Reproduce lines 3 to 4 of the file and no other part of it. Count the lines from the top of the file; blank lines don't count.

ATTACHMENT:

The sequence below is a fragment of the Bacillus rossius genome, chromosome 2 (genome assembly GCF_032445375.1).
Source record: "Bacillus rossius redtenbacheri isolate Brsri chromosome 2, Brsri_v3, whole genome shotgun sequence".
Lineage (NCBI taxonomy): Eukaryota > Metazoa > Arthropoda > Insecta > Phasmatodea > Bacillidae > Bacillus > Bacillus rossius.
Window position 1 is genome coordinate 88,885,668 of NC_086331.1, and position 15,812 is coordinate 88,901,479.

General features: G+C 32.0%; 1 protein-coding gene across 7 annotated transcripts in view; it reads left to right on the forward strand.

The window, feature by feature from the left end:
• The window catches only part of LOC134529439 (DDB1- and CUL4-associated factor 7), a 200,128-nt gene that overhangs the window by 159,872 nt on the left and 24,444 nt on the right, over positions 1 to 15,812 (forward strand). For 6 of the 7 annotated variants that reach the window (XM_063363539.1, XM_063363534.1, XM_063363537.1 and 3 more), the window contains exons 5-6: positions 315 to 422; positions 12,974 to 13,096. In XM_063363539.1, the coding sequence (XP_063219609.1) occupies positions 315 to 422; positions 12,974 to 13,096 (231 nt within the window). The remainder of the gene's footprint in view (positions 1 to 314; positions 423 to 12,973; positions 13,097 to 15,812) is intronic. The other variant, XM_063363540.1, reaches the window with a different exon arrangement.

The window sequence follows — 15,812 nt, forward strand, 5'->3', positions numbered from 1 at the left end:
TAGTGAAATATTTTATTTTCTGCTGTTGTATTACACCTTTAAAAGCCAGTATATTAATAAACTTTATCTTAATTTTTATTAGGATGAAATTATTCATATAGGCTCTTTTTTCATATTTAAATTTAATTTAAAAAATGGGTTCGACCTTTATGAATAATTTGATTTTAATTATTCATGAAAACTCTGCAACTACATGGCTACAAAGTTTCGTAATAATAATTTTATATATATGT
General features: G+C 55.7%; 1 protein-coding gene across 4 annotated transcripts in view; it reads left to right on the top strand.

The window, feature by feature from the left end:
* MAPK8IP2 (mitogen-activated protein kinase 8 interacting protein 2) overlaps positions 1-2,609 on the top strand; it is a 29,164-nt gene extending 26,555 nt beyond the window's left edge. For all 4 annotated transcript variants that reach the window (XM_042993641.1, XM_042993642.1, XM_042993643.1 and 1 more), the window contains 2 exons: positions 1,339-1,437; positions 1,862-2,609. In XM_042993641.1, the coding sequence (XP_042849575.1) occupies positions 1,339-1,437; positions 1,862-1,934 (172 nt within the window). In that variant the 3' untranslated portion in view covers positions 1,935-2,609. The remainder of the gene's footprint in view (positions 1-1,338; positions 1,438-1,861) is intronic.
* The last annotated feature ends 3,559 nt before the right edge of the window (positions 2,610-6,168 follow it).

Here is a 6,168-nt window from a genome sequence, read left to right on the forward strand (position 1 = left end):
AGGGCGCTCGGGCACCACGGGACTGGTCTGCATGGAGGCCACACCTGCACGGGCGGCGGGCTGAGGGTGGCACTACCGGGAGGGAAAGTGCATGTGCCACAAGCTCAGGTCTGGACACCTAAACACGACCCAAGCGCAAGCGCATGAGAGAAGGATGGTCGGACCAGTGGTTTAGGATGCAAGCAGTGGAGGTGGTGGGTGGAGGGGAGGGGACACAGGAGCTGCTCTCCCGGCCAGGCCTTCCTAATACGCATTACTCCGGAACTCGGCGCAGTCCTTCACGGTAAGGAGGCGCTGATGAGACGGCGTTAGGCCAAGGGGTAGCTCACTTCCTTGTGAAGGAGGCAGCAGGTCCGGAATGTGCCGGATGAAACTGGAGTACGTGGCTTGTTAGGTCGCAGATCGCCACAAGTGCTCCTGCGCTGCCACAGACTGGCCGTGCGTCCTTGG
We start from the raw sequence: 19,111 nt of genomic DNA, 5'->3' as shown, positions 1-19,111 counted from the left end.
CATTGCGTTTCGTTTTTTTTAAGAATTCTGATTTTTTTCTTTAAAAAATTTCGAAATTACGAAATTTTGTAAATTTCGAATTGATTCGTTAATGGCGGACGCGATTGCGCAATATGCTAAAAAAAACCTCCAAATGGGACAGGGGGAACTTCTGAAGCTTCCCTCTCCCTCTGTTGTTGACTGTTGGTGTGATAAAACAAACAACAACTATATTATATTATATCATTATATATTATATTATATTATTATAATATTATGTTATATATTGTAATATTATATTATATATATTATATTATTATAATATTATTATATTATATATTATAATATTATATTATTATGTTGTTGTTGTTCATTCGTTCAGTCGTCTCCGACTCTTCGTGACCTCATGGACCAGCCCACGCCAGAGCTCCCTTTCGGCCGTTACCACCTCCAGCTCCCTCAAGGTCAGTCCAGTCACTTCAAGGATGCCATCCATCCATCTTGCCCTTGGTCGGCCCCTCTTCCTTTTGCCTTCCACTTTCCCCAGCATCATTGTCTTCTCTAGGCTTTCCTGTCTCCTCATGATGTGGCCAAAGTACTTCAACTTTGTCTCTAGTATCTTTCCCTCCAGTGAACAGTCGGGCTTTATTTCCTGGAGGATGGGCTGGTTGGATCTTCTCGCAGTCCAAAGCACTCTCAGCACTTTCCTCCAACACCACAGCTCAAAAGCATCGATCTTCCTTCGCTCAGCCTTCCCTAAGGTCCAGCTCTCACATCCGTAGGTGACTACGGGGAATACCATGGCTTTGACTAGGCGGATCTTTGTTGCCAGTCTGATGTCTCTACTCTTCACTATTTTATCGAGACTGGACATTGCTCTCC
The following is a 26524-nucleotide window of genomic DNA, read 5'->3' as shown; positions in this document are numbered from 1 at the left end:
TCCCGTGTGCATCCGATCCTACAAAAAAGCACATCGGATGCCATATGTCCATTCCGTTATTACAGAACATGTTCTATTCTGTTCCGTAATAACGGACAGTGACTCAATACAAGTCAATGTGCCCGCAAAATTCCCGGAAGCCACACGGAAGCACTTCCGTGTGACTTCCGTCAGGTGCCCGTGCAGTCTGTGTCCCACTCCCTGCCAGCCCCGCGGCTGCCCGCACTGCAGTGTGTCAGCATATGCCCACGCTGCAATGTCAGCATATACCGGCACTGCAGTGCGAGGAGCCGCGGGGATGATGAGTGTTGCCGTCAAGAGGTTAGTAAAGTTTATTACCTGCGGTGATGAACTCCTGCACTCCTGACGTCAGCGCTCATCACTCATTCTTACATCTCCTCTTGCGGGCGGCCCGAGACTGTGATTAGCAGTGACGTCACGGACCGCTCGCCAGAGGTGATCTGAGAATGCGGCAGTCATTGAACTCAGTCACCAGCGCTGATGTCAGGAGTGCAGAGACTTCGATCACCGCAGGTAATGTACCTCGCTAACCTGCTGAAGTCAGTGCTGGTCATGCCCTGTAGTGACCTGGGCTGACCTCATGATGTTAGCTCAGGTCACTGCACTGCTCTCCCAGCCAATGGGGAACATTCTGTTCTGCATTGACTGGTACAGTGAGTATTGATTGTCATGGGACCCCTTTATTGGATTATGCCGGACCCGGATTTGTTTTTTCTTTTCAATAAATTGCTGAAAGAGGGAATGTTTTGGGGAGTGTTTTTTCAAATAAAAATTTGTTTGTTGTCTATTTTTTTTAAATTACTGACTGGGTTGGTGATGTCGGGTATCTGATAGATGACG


Lineage (NCBI taxonomy): Eukaryota > Metazoa > Arthropoda > Insecta > Phasmatodea > Bacillidae > Bacillus > Bacillus rossius.
Window position 1 is genome coordinate 88,885,668 of NC_086331.1, and position 15,812 is coordinate 88,901,479.